If you live in Westport, you know certain things about the town: It’s home to the world’s largest hedge fund. Many Wall Street titans live here too.

But you know other things, perhaps less apparent. For instance, we had one of the first suburban homeless shelters in the country. It’s still here — right behind Tiffany.

Similarly, if you grew up in Auburn-Lewiston, Maine, you know it’s home to one of the largest percentages of French-Americans in the United States. But you may not know that since the early 2000s, the twin cities on the banks of the Androscoggin River have drawn over 5,000 Somali refugees.

Susan Ross knows all that. She grew up in Auburn-Lewiston, with her own special back story. Family members emigrated there from Russia, Lithuania and Vienna. They were among the first Jewish merchants in Maine. Her parents had a wedding gown shop (and raised five children) there.

All of that provided a backdrop for Ross’ first book. “Kiki and Jacques: A Refugee Story,” published in 2015, tells the story of 12-year-old Jacques. Life is hard, but he’s looking forward to being named soccer captain. Then a better player arrives from Somalia. Meanwhile, Jacques surprises himself by becoming friends with Kiki, a smart, kind and strong-minded Somali girl with a mysterious scar.

The book earned raves from educators across the country. They’d been looking for young adult fiction that addressed the issue of refugee children in schools, because that’s what they saw in their own classes.

Ross — a Westport resident since 1997, whose own children went through the school system here — is passionate about the impact of fiction on students. “Kids experience other cultures through stories,” she says. “That’s how they make new friends.”

“Kiki and Jacques” has just been released in paperback. That should give it new life at a time when refugee and immigrant issues are at the forefront of a national debate.

But that’s not all that’s happening in Ross’ writing career. Her second young adult novel was published earlier this week. It too fills an important educational niche: the Holocaust.

“Searching for Lottie” draws on Ross’ family’s experiences before, during and after World War II. Some members were killed by the Nazis. One survived, thanks to false papers; she boarded with a Catholic family, and they became lifelong friends.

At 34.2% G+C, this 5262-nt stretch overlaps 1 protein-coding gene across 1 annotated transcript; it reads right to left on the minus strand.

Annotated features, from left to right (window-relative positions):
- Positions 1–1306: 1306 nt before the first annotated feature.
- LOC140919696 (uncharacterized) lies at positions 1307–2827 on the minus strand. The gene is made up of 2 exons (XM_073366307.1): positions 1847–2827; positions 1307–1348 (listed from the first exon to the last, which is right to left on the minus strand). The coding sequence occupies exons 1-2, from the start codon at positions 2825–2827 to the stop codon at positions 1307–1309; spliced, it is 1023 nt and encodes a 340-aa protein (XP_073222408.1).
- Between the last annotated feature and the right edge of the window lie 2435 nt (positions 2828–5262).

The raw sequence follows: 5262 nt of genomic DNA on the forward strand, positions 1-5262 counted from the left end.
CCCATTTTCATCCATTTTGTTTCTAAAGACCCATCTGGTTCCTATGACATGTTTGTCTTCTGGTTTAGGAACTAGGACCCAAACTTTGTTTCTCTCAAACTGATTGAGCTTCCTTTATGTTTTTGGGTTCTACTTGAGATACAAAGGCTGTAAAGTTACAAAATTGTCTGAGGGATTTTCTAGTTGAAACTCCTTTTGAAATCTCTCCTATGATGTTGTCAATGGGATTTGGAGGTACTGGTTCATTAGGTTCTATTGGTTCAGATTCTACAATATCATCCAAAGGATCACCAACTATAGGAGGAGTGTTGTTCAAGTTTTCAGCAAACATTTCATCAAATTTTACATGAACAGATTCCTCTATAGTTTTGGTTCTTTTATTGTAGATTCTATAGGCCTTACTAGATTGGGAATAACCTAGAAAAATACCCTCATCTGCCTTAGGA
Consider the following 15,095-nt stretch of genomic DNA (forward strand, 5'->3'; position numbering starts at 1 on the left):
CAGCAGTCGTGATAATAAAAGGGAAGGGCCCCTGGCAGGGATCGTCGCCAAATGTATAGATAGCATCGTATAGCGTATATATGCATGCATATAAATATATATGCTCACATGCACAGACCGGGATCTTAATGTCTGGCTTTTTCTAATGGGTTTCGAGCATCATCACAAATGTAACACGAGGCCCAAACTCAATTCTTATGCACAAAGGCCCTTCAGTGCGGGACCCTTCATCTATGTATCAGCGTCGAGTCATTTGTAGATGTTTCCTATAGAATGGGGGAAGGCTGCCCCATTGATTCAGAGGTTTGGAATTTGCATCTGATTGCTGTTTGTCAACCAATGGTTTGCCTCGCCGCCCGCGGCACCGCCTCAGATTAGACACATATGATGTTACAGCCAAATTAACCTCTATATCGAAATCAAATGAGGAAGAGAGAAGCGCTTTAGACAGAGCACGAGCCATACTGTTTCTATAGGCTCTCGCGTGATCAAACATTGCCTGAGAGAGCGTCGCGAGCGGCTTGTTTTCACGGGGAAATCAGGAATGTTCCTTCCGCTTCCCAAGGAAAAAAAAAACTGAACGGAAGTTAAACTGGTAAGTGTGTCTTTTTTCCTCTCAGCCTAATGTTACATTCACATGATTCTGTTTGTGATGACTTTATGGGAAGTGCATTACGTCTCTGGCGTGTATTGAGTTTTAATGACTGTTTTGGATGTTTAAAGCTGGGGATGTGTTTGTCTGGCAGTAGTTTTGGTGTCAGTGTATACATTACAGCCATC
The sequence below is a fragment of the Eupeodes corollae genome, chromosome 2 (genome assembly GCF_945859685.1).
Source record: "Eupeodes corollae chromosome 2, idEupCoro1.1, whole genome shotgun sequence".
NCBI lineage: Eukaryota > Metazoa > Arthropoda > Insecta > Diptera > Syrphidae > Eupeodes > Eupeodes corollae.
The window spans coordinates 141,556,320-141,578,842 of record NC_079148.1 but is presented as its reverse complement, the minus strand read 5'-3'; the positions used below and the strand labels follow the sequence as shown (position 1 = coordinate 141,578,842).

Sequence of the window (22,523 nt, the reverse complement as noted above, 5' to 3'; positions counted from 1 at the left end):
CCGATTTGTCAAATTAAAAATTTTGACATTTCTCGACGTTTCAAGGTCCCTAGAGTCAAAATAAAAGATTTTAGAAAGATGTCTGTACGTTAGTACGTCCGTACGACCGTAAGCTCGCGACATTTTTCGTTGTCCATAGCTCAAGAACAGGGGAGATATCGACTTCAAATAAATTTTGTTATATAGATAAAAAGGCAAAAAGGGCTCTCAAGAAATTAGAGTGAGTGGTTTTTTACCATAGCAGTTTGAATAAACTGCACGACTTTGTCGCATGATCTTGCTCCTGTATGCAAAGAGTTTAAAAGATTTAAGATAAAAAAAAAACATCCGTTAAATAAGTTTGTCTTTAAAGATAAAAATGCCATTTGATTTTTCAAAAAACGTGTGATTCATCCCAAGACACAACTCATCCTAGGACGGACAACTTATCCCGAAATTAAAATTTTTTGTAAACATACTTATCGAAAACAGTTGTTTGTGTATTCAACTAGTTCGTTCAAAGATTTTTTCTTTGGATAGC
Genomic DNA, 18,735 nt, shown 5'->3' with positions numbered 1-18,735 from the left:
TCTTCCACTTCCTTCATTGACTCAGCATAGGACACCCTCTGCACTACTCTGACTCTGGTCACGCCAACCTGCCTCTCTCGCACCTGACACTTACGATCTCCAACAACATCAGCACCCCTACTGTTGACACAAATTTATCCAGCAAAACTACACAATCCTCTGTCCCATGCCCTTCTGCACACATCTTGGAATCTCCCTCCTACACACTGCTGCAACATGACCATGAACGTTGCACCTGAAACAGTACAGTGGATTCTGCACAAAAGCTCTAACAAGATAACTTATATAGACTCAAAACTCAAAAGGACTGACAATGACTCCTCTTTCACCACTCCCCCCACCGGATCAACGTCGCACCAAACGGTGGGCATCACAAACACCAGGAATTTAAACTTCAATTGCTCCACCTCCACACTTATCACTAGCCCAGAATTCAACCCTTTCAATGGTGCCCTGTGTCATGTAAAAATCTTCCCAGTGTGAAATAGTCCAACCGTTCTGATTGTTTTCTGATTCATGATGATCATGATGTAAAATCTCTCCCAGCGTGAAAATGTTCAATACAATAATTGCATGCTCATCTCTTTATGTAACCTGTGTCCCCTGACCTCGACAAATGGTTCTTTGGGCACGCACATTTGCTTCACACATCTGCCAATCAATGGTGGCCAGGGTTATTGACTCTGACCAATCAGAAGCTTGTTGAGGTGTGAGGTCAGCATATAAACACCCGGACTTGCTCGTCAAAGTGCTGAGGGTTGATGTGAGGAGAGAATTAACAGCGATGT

Another relative, Magda Szemere, was a famous young European violinist. After her arrest, she disappeared forever. Researching “Searching for Lottie,” Ross was astonished to learn that Magda’s music had been preserved on gramophone recordings.

That’s the intensely personal background for Ross’ book. She turned it into a contemporary mystery, following a 12-year-old girl as she turns a school assignment into a research project about the great-aunt she is named for: a violin prodigy and Holocaust survivor.

As often happens, fiction follows real life. Ross’ middle name is Charlotte — “Lottie” is its German nickname. And in seventh grade at Bedford Middle School, Ross’ son did a similar project.

She believes the timing is right for her new book. The Holocaust is receding in history, yet simultaneously the internet draws it closer to us all.

“We can research our ancestors,” she says. “The facts are real, but the memories are less painful. After the war, survivors did not talk much about the past. Now we can learn about it, and understand it.”

Ross adds, “I wanted to look at the legacy of loss through the eyes of a child who can do it without overwhelming sadness. At the same time, she understands that Lottie was a real person. I wanted to bring people to life, but in a way that would not overwhelm kids.”

Writing is actually a second career for Ross. The 1981 Brown University graduate met her husband at New York University School of Law. She practiced labor law — at one point representing the Teamsters — and taught legal writing. She and her husband lived in London and Budapest. In 1997, searching for a suburban town in which to raise their young children, they came to Westport. It was winter, but they were captivated by the Compo Beach playground. “What an amazing community to build this!” she thought.

Ross stopped practicing law to raise her kids. But she started writing. She discovered the Westport Library (and is now a trustee). On May 4, Ross will discuss “Searching for Lottie” at a library-sponsored event (held, due to construction, at the Westport Woman’s Club).

She looks forward to seeing young readers there. “All kids have family stories that need to be preserved,” she notes.

Susan Ross has certainly done her part to preserve hers.

To learn more about Susan Ross and her books, visit www.authorsusanross.com.

Dan Woog is a Westport writer, and his “Woog's World” appears each Friday. He can be reached at dwoog@optonline.net. His personal blog is danwoog06880.com.